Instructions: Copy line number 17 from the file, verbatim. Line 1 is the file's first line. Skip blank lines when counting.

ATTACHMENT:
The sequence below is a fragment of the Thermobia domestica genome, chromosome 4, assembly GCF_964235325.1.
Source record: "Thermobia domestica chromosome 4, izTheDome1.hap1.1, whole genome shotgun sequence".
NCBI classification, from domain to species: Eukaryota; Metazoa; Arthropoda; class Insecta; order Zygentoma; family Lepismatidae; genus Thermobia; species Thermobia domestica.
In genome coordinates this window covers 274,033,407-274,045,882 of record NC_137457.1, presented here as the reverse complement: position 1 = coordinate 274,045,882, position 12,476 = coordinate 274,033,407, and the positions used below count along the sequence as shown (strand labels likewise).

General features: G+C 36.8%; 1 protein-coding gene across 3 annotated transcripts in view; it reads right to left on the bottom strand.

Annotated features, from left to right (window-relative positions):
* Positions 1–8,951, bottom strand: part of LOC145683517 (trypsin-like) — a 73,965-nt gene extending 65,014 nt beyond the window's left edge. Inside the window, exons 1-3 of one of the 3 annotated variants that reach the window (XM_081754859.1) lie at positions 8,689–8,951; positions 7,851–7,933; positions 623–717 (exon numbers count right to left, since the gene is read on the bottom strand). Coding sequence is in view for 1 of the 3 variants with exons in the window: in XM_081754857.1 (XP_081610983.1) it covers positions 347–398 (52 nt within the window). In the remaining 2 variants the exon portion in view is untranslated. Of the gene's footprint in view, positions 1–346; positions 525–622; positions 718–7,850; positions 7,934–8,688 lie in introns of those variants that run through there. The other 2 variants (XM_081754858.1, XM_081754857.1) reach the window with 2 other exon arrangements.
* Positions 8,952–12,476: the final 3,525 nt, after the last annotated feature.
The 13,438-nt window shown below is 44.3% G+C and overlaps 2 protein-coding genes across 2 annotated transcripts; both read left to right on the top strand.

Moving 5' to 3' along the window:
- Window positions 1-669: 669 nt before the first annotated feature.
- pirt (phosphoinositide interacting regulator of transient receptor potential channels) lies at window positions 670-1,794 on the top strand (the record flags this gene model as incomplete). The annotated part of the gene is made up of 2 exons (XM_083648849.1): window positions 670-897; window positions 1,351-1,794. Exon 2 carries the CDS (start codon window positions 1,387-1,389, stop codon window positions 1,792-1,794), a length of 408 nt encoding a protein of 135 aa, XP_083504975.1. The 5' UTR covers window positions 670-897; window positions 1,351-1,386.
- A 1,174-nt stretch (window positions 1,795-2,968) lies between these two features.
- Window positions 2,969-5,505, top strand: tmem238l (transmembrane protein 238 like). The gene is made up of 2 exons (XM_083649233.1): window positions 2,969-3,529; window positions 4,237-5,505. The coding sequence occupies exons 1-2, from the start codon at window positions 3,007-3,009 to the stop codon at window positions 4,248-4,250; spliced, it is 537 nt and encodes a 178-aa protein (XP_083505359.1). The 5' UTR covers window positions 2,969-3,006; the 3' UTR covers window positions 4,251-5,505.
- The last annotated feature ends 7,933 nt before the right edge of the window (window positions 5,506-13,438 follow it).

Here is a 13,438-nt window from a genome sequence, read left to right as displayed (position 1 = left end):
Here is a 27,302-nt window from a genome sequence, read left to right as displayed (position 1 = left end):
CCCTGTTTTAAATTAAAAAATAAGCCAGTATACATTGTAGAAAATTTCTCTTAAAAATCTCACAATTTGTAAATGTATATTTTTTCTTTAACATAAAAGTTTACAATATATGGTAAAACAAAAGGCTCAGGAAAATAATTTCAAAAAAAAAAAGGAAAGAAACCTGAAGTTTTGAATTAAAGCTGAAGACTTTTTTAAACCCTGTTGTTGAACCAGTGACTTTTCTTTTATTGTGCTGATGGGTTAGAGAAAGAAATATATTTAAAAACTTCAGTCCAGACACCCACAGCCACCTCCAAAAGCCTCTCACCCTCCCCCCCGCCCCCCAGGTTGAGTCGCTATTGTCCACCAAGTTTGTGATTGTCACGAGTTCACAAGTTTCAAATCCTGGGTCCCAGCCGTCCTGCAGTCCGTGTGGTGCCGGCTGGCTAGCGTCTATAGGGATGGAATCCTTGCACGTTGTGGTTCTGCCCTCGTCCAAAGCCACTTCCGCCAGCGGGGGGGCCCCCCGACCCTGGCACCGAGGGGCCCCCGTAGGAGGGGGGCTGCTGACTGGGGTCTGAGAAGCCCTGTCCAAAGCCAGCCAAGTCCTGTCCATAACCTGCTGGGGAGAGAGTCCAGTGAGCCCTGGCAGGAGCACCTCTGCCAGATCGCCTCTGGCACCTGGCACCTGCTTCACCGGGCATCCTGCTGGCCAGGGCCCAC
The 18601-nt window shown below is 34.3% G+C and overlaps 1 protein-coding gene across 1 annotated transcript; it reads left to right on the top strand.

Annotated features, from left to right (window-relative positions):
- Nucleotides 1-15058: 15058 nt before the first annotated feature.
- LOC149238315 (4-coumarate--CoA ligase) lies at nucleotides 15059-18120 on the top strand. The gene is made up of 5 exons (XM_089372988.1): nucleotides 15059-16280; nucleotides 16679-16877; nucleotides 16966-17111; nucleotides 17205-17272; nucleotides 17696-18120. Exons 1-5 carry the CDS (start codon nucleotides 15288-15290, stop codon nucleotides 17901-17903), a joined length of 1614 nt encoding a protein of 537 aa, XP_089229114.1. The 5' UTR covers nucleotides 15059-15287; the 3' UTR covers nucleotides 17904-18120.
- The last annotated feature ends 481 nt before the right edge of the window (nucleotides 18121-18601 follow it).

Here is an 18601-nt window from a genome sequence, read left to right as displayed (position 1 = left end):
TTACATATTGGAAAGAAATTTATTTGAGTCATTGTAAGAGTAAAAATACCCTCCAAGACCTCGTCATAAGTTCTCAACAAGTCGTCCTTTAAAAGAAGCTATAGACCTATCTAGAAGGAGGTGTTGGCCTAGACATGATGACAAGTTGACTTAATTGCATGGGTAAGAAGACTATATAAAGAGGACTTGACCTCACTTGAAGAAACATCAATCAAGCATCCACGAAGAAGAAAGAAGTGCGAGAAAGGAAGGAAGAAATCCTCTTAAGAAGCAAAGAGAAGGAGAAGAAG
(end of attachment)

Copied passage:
Here is a 27,302-nt window from a genome sequence, read left to right as displayed (position 1 = left end):